Though Brian Wilson’s last proper solo album, That Lucky Old Sun, was released in 2008, it’s hardly been a quiet seven years for the former Beach Boy godhead.
Wilson released two niche-y standalone records—2011’s Disney reinterpretations, In the Key of Disney and 2010’s tribute to George and Ira Gershwin, Brian Wilson Reimagines Gershwin. The albums, both a product of a deal with Walt Disney Records, were charming enough; they were inoffensive tributes to two staples of Wilson’s school of songwriting. But neither release amounted to be much more than interesting contributions to Wilson’s already stacked discography. Then, the Beach Boys’ 2012 reunion LP. That’s Why God Made the Radio was an iffy-at-best collection that, along with a tour, was released to celebrate the band’s 50th anniversary. The LP’s tracks started strong and then—well, we had work like “Daybreak Over the Ocean” and “Beaches in Mind.”
But overall, the 2000s have been kind to Wilson’s solo work. He released his own brilliant take on a once-lost masterpiece with Brian Wilson Presents Smile in 2004, and four years later he followed it with an unexpected home run: That Lucky Old Sun, an LP-size celebration of California life that featured spoken-word work from frequent collaborator Van Dyke Parks. Maybe the proper Beach Boys weren’t the right venue for Wilson, but there’s no denying that the songwriter could still release consistent, sharp new material.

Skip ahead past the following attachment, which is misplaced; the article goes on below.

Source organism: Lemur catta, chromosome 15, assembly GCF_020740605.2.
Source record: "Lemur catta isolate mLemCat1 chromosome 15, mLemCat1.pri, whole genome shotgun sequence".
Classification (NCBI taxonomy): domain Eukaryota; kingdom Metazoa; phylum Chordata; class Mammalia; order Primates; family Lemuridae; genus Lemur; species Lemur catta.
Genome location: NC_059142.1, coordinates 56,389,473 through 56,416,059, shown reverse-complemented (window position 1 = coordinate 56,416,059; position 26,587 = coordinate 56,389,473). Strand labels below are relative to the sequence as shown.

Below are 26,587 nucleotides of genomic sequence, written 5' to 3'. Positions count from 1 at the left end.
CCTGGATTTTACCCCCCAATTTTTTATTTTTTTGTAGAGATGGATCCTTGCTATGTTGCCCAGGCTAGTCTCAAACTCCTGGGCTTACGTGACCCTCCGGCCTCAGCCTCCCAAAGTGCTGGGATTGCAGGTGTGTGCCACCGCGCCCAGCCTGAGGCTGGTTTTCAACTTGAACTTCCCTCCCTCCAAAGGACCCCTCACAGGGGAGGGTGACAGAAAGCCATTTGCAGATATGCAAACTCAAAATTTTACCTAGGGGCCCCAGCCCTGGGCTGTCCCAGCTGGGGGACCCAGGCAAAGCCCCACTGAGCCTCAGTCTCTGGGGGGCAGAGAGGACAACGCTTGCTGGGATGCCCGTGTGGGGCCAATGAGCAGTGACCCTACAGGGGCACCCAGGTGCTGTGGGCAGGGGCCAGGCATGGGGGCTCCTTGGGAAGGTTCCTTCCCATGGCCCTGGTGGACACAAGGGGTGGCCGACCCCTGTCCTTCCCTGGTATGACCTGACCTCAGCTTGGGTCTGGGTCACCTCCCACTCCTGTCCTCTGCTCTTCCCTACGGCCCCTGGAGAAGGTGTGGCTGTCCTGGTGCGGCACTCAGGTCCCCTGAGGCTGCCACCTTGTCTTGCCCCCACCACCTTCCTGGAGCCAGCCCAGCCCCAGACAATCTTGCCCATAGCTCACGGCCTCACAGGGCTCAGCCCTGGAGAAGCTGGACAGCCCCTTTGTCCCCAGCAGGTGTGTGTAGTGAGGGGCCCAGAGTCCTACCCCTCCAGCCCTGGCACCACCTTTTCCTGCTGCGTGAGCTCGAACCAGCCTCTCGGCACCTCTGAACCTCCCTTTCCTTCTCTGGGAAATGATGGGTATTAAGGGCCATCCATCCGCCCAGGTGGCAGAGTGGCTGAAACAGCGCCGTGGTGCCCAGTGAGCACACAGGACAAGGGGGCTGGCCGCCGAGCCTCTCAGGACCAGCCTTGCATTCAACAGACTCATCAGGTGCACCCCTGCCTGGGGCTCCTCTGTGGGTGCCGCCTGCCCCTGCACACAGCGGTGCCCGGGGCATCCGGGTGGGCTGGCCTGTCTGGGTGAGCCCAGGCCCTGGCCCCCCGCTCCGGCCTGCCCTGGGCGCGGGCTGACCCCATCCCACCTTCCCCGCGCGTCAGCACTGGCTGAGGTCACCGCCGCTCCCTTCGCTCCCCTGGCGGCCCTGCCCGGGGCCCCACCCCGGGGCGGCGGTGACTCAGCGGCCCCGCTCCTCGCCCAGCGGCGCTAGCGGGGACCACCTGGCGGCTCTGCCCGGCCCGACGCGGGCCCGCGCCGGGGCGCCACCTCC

The same can’t be said for his latest LP, a spotty 16-track collection that only shows hints of Wilson’s greatness. Sure, there are moments of harmonious glory: the intro to “Our Special Love,” as well as the many tracks that feature former Beach Boys David Marks and Al Jardine. The surprise album standout, a country-tinged tale of former glory titled “Guess You Had to be There” that gets help from breakout star Kacey Musgraves. But the punny-titled No Pier Pressure has moments that range from the pretty good—“Saturday Night” with Fun.’s Nate Ruess, Musgrave’s “Guess You had to be There,” the heartbreaking “The Last Song”—to the godawful. I would rather sign a binding contract to complete the P90X workout program in the deepest, most humid armpit of the U.S. than ever again relisten to the throbbing beat-and-sax-heavy number “Runaway Dancer,” which somehow made its way to the album’s second track. And then there’s everything between—which, with No Pier Pressure’s space, most of the album’s tracks contain. Tracks like “Don’t Worry” and “Whatever Happened” contain the classic Beach Boys elements—the latter of which contains an impressively Carol Kaye-esque bassline. But between hints of the past’s greatness and some head-scratching choices otherwise, Wilson’s No Pier Pressure lives in a pleasant, inoffensive middle—and that’s a quality seen nowhere across his most daring, adored works.